Mayor Chris Watts faced a litany of tough questions from attendees before concluding his final State of the City address Thursday evening.
The address, a tradition Watts installed, was a chance for the mayor to look back at his six years as mayor and lay out a brief vision of the city’s future.
He will finish his third and final term as mayor in May, when he will hit his term limit cap and his position will open up. Keely Briggs and Gerard Hudspeth, City Council members for Districts 2 and 1, respectively, have both announced their intention to run for mayor in the May elections.
Watts covered a lot of ground in his roughly 35-minute address, including costs pushed on taxpayers, roadwork and public safety funding.
Toward the top of his remarks, Watts steered the banquet room of audience members toward the city’s tax rate of 59.0454 cents per $100 valuation, which is just over 3 cents lower than the previous rate. When coupled with rising property values, the lower rate is intended to keep city revenue and property owner bills at a similar level when compared to previous years.
“Next, I want to go to something that I think is near to everyone’s heart here; it’s something we’re all thinking about all the time,” Watts said. “We experience it everyday that we’re in the city. Somebody shout out if you think you know what that is.”
Without delay, a spattering of “traffic” bounced back at him.
“Oh, so I heard it: road and streets, absolutely,” Watts said. “And people are clapping; that’s great. People aren’t throwing things at me.”
That somewhat self-deprecating acknowledgement of the city’s problems was peppered throughout the mayor’s speech, mixed among statistics and the city’s larger accomplishments in recent years.
Completed, ongoing and projected road work seemed to take up the lion’s share of the evening’s address. Watts said the city has more than $340 million worth of transportation and infrastructure improvements either scheduled or currently ongoing.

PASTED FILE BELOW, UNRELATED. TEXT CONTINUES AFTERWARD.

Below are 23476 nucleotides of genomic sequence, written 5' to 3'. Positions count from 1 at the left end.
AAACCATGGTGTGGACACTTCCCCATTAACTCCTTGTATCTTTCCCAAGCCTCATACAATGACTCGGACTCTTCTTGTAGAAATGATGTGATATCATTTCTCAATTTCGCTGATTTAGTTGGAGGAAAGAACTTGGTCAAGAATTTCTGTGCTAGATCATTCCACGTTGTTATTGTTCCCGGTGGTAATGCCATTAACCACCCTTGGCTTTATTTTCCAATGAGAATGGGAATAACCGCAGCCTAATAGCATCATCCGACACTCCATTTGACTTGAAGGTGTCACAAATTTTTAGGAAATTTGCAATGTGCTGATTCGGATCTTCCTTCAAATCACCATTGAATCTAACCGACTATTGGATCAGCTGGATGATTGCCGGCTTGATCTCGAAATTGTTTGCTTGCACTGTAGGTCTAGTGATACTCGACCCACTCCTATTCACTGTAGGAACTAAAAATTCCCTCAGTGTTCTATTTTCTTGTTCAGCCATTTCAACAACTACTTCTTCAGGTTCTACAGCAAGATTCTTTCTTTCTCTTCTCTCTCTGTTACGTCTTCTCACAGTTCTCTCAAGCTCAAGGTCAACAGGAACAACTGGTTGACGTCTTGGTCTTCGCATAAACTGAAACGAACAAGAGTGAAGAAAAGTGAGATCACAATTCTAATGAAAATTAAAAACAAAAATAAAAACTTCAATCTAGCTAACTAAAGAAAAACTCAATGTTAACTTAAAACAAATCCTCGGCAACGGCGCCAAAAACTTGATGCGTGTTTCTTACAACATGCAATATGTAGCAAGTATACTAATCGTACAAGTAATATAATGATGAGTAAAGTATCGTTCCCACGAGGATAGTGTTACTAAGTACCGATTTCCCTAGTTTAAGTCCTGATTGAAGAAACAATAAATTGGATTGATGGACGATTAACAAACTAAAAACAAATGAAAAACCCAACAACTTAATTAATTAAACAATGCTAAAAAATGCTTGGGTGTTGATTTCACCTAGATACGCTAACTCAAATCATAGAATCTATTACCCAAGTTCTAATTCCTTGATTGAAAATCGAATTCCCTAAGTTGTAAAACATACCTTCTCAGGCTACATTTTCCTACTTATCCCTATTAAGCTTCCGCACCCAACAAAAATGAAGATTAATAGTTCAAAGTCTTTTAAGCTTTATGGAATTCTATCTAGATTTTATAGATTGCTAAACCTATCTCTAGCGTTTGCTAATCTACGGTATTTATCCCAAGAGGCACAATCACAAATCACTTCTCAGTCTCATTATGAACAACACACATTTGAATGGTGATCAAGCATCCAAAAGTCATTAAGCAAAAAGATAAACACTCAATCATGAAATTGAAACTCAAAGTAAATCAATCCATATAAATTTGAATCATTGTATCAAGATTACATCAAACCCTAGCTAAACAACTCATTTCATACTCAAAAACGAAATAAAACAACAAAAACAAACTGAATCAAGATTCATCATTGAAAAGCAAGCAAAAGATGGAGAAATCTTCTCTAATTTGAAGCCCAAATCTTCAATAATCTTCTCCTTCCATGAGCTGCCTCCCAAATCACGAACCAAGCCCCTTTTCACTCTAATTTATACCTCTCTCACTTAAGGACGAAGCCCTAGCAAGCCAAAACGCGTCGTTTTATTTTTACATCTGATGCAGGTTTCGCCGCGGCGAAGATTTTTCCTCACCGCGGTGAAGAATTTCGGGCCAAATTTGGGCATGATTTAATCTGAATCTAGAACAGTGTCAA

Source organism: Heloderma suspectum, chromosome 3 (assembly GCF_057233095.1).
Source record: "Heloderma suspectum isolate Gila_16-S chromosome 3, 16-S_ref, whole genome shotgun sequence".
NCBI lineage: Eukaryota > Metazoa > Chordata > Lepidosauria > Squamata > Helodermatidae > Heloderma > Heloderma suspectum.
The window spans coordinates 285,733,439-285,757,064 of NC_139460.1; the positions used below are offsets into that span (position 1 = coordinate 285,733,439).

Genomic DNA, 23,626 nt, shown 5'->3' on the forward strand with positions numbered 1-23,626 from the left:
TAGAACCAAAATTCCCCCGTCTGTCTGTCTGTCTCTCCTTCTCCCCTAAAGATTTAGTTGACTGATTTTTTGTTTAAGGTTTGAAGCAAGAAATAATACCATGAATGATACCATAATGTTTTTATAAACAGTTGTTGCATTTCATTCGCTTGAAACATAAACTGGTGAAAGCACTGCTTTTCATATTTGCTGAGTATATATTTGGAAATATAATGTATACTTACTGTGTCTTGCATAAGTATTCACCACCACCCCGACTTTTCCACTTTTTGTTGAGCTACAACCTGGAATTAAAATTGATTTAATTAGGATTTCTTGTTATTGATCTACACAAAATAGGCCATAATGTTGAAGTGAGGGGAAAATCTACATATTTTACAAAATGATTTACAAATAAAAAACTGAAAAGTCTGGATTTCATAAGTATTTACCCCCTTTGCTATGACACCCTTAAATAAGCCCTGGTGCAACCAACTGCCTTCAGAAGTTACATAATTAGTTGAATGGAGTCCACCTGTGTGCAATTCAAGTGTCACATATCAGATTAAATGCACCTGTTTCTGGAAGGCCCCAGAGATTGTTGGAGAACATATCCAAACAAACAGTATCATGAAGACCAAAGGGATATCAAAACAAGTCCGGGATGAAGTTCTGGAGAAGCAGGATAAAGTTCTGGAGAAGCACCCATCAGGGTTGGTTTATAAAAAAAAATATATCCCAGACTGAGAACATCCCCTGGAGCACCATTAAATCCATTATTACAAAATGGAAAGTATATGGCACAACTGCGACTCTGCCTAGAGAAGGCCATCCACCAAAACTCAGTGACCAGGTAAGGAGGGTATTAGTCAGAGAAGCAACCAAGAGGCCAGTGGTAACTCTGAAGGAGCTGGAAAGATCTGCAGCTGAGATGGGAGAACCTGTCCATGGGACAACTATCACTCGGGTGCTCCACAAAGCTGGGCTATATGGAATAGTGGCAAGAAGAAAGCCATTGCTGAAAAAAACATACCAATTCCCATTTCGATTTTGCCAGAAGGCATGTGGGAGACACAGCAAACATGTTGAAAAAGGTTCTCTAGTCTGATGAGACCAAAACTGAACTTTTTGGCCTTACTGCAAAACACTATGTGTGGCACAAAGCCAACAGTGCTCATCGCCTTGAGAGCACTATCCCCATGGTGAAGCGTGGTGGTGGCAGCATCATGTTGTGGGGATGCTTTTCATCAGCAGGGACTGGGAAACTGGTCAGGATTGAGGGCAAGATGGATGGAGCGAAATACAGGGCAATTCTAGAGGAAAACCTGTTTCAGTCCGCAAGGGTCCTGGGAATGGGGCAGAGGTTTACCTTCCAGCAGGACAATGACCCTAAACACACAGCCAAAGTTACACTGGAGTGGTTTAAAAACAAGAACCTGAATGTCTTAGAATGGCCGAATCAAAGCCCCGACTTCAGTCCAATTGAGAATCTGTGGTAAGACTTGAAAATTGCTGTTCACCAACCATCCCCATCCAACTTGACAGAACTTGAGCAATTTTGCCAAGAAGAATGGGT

In addition to the heavy hitters under the outgoing mayor’s belt, including work on Bonnie Brae Street, Mayhill Road and West Hickory Street, Watts said the projects taxpayers OK’d in a 2012 bond package should be finished up by the end of 2020.
As of Thursday afternoon, the city bond webpage listed a completion time of December 2021 for those projects.
Watts continued by saying projects approved in a 2014 bond package should be nearly complete by the end of 2020.
Galen Gillum, former city director of capital projects, projected in 2017 all street reconstruction approved in both bonds would be finished by the start of 2020.
After stints elaborating on new parks constructed recently — such as the G. Roland Vela Athletic Complex, North Lakes Dog Park and citywide playground replacement plan — and historic population growth in the city, Watts took time to discuss public safety.
In addition to the $1.5 million allotted for 15 new public safety positions in the city, Watts spoke how taxpayer money is being spent to build fire stations and training facilities around Denton.
A fire training facility near Fire Station No. 7 in southwest Denton was finished in early 2019, and construction is underway on both fire stations 3 and 8.
To cap off his talking points, Watts announced a $9 million update to the public safety radio and dispatch software system used by city workers. Updates would hopefully improve response times, mapping, reporting and communications for the city’s police and fire departments.
After his closing remarks, Watts took time to answer a few questions. Attendees wasted no time asking pointed questions of the outgoing mayor, including anecdotes alleging racial profiling on the part of Denton Police Department officers and perceived conflicts of interest Watts had during his tenure.
“Do you think it is a conflict of interest for the mayor to appoint his current business partners to the [Denton Housing Authority]?” asked one woman who only gave their first name.
It was not immediately clear if she was referring to Joe Mulroy, a recent appointee to the DHA who has previously invested in property with Watts.
“Do I think that?” Watts asked. “I guess not because I appointed it.”
She then asked if he was satisfied with the city’s ethics ordinance, to which he responded the ethics committee was working on recommendations to improve the code.
Subsequent questions, although not also as barbed, followed a similar tone. Regardless, Watts allowed several “last” speakers before finally thanking everybody for attending.
One of several University of North Texas students to speak told a story of one of her friends, a black university student, being allegedly profiled and followed by a police officer while walking on campus late one night.
Another question, met by roaring laughter, probed Watts about the state of back-in parking on Hickory Street.
“It’s been my experience that it’s just a whole lot harder to back in, and it’s not any safer pulling out,” he said. “So is there any thought on going back to regular head-in parking?”
After “That is a great question that, probably, I would suggest that it be taken up sometime in June,” Watts joked.
All kidding aside, he said it was a great question the city council would be happy to hear more about from community members.